Sunday, July 21, 2013

Why HP Has An Edge on Microsoft in Consumer Markets

HP is a hardware company trying to reinvent itself into a software and cloud computing company, which will include some high end servers/storage appliances.  Microsoft has a business with high end servers and business software, but with a consumer business which is stumbling out of the gate.

Is there a difference between the two?  HP's long experience with home and small business printers is a differentiator.  HP translated a dominating market share in high volume, business laser printers into a cash cow franchise, based on supplies, for the consumer market.  It learned about models for different retail channels and constantly tinkered with the printer itself to make it lighter, cheaper and almost disposable.

On the laptop side, it translated a leading position with the business enterprise into a leading position with the home user, despite the presence of Dell.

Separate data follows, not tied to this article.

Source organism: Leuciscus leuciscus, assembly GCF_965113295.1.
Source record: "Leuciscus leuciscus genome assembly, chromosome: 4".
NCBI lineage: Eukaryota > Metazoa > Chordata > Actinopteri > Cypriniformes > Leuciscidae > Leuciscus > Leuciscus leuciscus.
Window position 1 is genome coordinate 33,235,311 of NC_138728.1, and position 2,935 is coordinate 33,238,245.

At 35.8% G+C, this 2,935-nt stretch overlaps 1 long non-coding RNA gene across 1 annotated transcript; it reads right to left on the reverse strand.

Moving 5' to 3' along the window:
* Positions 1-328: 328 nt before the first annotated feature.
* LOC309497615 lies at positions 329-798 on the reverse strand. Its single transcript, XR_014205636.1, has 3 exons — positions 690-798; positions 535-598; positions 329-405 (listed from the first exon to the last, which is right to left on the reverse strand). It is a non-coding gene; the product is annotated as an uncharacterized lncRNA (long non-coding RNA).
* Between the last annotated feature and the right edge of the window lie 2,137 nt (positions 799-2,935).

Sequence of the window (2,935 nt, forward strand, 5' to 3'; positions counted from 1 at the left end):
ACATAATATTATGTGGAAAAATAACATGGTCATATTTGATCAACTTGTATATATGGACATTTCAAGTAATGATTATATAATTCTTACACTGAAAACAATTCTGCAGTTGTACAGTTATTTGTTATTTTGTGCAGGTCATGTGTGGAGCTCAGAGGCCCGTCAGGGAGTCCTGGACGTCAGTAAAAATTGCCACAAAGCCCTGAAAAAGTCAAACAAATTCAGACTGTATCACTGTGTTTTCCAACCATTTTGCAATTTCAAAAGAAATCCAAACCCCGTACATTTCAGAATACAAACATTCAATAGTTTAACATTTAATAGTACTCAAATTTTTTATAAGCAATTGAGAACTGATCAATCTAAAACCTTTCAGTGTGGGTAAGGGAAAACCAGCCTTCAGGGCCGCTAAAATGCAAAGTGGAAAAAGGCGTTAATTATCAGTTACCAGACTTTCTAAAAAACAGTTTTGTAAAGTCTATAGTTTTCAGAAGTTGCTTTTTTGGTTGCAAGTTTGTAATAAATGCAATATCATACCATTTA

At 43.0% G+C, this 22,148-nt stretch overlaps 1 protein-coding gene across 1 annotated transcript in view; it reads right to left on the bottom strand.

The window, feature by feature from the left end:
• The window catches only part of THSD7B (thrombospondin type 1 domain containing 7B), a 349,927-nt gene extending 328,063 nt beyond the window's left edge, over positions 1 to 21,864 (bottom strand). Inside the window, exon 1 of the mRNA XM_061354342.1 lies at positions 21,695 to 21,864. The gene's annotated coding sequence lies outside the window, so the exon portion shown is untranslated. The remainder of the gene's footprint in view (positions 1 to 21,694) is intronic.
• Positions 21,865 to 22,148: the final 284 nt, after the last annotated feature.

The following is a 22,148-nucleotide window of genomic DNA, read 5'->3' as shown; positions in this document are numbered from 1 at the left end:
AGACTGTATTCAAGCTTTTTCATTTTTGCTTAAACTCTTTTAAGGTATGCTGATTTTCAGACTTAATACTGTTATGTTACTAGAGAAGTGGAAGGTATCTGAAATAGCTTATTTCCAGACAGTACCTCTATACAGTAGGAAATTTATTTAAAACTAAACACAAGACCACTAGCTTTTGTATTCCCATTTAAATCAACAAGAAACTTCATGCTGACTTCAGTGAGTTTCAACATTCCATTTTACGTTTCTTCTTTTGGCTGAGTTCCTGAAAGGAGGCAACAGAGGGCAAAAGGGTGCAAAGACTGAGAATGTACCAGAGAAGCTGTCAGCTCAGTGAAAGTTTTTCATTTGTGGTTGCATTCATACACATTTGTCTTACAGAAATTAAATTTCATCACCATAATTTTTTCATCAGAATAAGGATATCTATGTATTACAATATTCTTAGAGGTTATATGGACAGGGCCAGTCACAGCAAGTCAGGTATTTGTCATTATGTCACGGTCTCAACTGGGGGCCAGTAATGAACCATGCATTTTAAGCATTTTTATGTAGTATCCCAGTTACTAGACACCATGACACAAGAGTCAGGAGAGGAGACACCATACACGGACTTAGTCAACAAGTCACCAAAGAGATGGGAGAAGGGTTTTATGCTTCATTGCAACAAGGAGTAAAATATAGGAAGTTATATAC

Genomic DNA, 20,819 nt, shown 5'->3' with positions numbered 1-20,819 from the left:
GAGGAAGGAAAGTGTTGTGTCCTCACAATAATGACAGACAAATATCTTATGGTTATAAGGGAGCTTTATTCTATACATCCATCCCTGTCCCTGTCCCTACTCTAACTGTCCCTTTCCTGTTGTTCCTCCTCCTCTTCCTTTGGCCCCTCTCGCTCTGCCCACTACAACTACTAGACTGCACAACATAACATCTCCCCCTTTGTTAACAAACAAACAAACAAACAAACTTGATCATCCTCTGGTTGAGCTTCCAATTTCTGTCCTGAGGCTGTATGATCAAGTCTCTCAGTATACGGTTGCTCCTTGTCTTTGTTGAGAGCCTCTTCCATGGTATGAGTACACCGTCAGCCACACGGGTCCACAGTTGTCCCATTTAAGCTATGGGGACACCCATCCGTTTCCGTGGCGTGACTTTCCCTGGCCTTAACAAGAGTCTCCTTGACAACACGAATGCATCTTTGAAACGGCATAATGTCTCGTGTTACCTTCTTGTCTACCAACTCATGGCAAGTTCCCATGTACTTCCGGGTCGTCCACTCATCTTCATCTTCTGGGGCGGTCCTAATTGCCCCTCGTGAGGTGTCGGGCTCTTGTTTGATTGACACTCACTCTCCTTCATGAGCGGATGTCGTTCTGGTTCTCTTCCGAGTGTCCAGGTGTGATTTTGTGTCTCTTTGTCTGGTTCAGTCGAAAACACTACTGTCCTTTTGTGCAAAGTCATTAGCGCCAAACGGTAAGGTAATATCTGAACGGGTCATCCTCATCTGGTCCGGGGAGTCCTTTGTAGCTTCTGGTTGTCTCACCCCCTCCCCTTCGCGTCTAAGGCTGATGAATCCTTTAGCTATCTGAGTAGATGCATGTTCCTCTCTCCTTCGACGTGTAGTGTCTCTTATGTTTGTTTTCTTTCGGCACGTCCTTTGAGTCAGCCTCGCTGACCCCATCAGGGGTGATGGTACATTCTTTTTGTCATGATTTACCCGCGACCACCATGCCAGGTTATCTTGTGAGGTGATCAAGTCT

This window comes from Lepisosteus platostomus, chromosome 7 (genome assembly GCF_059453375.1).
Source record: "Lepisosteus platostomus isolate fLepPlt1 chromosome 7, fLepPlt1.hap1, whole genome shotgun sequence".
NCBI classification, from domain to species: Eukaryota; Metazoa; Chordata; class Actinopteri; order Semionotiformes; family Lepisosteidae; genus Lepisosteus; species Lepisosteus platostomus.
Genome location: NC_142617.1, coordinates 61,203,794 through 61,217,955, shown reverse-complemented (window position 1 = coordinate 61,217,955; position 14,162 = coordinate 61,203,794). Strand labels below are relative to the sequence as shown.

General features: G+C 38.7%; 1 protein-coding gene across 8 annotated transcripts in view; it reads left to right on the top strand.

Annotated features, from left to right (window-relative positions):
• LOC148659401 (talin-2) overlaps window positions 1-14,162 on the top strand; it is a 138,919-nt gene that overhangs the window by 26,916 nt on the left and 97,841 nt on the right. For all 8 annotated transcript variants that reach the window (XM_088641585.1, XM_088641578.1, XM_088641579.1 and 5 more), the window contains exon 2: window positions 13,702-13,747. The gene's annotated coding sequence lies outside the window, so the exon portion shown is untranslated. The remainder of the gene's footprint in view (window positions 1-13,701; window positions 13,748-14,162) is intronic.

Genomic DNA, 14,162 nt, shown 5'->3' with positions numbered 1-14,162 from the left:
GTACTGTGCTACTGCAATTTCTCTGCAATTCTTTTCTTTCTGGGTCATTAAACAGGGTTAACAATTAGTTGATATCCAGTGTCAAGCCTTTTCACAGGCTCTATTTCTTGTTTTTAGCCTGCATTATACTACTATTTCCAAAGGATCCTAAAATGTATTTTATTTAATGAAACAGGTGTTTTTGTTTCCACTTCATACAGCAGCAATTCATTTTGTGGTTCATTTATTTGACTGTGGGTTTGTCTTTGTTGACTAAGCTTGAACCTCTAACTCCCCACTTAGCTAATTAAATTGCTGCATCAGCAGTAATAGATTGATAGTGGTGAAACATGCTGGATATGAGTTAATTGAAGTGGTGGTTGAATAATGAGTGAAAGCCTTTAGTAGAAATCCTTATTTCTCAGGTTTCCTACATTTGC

HP has also entered the tablet market alongside Dell and other Android OS manufacturers.  It hasn't had a real winner yet, but its Slate has earned some passable reviews compared to the Nexus 7, and it has responded to the market by cutting prices to clear inventories, hopefully in preparation for a new model. Like many of its laptops, their tablet is private-labeled by Asus.

Since HP uses Android for the OS, it isn't saddled with Microsoft's problem of loading Windows 8 onto the Surface, which is where Microsoft shot itself in the foot.  Knowing that developing a separate OS for tablets was out of the question, they opted instead to handicap their tablet and confuse customers with Windows 8 and Windows 8 RT.  The Windows cash cow became an albatross in the tablet market.

What Microsoft does next after the Surface write-down, with the new Hardware organization in place, will be telling.  As the Stones put it musically, I've got "No Expectations."

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